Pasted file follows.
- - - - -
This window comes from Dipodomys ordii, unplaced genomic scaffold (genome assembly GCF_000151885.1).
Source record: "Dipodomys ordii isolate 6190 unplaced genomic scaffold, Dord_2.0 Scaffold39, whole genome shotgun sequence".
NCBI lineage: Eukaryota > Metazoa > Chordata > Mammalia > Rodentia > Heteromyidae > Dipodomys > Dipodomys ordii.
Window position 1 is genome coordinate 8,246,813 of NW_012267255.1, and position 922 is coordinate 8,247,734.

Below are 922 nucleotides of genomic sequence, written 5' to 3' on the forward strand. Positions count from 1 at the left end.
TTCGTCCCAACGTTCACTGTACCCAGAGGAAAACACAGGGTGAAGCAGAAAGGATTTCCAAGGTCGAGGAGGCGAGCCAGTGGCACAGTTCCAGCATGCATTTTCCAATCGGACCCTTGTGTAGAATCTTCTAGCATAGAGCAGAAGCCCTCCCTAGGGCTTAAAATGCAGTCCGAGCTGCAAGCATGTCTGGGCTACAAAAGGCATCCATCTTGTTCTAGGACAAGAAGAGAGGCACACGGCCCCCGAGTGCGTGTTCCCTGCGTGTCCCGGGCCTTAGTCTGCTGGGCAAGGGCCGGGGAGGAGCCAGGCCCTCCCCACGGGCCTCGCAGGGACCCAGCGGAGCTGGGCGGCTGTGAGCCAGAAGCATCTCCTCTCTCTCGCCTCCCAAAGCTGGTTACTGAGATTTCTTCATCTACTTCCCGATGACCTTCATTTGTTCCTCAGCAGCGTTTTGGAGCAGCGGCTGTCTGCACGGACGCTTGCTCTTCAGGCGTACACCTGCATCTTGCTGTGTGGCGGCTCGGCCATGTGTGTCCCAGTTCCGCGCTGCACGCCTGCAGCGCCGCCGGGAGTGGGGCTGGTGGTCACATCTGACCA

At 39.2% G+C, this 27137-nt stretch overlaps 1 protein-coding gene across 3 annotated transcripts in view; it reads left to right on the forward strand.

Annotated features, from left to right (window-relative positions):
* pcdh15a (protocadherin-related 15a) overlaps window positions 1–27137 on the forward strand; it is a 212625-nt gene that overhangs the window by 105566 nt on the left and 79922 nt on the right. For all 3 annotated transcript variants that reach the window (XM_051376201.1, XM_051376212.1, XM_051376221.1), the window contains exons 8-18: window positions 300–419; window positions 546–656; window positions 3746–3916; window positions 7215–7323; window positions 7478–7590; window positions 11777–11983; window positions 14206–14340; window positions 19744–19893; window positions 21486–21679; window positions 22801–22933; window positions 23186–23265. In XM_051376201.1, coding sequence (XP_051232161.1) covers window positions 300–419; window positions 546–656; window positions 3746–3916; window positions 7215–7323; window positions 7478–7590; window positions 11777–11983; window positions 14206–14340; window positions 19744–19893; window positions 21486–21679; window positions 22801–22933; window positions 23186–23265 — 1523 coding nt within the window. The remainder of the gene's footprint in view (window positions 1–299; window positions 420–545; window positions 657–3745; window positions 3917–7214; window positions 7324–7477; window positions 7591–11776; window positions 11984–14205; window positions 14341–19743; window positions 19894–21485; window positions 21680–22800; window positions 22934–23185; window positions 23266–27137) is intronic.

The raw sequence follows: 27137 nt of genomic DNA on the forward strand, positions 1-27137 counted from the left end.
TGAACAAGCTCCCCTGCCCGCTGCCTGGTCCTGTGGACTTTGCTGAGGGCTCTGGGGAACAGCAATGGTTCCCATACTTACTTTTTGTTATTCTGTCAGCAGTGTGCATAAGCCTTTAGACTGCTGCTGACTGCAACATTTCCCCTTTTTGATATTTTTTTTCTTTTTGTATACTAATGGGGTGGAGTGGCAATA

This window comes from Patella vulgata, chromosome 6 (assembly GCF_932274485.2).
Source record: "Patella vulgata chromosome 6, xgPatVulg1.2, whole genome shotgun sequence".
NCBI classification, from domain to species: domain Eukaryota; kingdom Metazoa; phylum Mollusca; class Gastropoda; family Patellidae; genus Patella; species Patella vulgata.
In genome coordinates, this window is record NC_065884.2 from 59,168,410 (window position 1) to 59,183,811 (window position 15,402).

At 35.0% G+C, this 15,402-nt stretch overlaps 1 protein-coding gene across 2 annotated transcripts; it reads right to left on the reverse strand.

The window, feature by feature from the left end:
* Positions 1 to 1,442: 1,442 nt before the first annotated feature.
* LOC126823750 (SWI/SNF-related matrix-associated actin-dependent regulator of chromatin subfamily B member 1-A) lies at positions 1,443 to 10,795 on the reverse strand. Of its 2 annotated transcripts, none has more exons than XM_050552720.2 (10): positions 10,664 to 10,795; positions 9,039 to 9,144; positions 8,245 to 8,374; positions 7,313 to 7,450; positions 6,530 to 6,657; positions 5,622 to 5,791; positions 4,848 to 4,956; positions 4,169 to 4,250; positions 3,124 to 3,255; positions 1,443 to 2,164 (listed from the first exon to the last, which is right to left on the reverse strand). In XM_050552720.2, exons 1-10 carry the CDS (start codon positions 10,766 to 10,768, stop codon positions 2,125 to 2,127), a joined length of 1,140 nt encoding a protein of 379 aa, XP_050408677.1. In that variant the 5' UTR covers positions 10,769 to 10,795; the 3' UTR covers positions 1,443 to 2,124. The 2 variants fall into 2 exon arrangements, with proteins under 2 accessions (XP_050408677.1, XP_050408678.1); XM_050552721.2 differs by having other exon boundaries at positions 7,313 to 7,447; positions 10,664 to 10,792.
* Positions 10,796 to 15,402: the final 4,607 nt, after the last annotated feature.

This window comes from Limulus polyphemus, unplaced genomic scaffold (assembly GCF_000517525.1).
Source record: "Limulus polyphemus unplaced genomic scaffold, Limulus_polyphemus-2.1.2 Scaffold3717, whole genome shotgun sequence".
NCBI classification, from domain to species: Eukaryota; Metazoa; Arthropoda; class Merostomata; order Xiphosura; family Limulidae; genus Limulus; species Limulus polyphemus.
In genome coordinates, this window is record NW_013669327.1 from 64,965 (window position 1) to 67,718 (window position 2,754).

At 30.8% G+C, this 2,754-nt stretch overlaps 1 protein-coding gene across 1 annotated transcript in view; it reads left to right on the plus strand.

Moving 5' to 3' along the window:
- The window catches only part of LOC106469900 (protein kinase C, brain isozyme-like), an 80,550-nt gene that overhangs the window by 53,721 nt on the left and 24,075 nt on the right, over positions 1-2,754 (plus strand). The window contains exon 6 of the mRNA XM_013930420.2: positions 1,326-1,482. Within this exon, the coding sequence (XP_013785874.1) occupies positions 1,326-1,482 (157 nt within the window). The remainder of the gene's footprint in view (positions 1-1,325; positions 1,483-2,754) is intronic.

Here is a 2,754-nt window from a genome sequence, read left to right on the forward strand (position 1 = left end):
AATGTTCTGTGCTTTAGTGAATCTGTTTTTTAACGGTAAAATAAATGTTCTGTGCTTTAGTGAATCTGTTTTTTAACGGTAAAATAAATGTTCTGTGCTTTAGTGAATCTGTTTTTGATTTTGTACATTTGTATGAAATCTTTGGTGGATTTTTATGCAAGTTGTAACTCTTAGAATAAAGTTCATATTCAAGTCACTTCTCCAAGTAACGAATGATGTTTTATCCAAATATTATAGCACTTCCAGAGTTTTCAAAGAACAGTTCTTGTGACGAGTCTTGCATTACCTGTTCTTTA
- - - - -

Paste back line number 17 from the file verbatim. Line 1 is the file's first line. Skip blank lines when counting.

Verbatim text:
The window, feature by feature from the left end: